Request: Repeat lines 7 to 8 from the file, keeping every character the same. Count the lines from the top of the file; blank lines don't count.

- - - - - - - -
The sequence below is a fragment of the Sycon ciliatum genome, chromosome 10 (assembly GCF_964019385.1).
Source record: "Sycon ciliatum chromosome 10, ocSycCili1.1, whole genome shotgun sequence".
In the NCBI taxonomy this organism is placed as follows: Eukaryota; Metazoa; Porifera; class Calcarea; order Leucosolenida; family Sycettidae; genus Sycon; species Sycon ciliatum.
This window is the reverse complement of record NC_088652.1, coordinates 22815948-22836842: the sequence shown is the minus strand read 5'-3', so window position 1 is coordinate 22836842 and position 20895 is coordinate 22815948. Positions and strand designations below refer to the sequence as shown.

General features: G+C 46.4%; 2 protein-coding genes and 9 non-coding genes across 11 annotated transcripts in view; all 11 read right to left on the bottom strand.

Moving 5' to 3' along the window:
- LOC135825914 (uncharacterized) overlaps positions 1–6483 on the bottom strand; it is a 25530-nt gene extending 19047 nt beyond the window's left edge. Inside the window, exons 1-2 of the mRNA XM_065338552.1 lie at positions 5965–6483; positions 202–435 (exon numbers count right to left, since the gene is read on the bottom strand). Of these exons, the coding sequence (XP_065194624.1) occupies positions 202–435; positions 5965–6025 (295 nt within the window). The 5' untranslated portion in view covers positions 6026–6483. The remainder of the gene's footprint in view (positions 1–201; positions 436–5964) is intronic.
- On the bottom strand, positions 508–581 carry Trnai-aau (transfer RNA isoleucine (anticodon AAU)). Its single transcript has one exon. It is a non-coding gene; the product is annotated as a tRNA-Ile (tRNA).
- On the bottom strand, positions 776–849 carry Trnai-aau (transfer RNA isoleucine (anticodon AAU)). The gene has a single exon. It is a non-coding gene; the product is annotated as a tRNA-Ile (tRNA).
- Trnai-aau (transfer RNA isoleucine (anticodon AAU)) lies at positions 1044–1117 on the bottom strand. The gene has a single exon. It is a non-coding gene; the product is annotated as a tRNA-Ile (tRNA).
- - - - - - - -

- LOC135825914 (uncharacterized) overlaps positions 1–6483 on the bottom strand; it is a 25530-nt gene extending 19047 nt beyond the window's left edge. Inside the window, exons 1-2 of the mRNA XM_065338552.1 lie at positions 5965–6483; positions 202–435 (exon numbers count right to left, since the gene is read on the bottom strand). Of these exons, the coding sequence (XP_065194624.1) occupies positions 202–435; positions 5965–6025 (295 nt within the window). The 5' untranslated portion in view covers positions 6026–6483. The remainder of the gene's footprint in view (positions 1–201; positions 436–5964) is intronic.
- On the bottom strand, positions 508–581 carry Trnai-aau (transfer RNA isoleucine (anticodon AAU)). Its single transcript has one exon. It is a non-coding gene; the product is annotated as a tRNA-Ile (tRNA).